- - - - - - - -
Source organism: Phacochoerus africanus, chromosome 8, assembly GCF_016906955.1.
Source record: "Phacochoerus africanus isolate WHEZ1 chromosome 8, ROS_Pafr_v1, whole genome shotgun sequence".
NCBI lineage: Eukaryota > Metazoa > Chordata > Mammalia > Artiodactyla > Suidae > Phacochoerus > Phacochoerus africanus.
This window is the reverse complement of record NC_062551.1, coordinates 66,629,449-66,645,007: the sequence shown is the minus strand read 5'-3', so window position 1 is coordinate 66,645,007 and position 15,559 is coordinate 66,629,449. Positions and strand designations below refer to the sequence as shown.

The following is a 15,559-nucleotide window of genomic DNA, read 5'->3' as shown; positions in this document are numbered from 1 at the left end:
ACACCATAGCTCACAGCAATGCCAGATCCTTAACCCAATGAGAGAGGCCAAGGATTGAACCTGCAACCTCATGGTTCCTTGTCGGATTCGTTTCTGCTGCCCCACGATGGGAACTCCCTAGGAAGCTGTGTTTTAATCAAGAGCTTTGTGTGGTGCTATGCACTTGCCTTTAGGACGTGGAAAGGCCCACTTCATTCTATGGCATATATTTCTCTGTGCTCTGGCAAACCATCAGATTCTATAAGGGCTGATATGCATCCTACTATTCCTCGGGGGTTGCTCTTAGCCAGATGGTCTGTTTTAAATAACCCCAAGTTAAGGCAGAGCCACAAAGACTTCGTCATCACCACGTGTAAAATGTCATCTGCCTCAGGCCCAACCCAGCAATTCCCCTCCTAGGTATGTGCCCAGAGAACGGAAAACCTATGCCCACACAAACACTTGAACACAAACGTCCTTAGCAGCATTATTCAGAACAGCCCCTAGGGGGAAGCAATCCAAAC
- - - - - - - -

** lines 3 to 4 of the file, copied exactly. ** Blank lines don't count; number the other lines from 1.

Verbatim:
NCBI lineage: Eukaryota > Metazoa > Chordata > Mammalia > Artiodactyla > Suidae > Phacochoerus > Phacochoerus africanus.
This window is the reverse complement of record NC_062551.1, coordinates 66,629,449-66,645,007: the sequence shown is the minus strand read 5'-3', so window position 1 is coordinate 66,645,007 and position 15,559 is coordinate 66,629,449. Positions and strand designations below refer to the sequence as shown.